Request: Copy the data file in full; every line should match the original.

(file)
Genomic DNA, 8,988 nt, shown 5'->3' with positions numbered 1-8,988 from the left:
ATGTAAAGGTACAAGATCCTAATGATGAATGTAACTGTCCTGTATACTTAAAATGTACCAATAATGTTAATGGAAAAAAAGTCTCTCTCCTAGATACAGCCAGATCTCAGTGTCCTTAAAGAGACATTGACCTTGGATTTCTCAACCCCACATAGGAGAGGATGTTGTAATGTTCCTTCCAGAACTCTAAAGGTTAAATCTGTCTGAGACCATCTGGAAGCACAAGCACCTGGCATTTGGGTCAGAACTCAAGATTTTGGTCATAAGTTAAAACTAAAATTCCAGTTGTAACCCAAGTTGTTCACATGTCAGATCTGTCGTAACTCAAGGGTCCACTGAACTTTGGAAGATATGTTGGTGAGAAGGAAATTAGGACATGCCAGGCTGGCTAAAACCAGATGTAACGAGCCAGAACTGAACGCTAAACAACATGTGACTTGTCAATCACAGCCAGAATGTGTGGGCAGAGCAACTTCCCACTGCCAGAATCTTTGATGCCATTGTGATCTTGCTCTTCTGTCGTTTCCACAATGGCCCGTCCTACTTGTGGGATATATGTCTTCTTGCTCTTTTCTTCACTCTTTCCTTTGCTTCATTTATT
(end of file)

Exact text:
Genomic DNA, 8,988 nt, shown 5'->3' with positions numbered 1-8,988 from the left:
ATGTAAAGGTACAAGATCCTAATGATGAATGTAACTGTCCTGTATACTTAAAATGTACCAATAATGTTAATGGAAAAAAAGTCTCTCTCCTAGATACAGCCAGATCTCAGTGTCCTTAAAGAGACATTGACCTTGGATTTCTCAACCCCACATAGGAGAGGATGTTGTAATGTTCCTTCCAGAACTCTAAAGGTTAAATCTGTCTGAGACCATCTGGAAGCACAAGCACCTGGCATTTGGGTCAGAACTCAAGATTTTGGTCATAAGTTAAAACTAAAATTCCAGTTGTAACCCAAGTTGTTCACATGTCAGATCTGTCGTAACTCAAGGGTCCACTGAACTTTGGAAGATATGTTGGTGAGAAGGAAATTAGGACATGCCAGGCTGGCTAAAACCAGATGTAACGAGCCAGAACTGAACGCTAAACAACATGTGACTTGTCAATCACAGCCAGAATGTGTGGGCAGAGCAACTTCCCACTGCCAGAATCTTTGATGCCATTGTGATCTTGCTCTTCTGTCGTTTCCACAATGGCCCGTCCTACTTGTGGGATATATGTCTTCTTGCTCTTTTCTTCACTCTTTCCTTTGCTTCATTTATT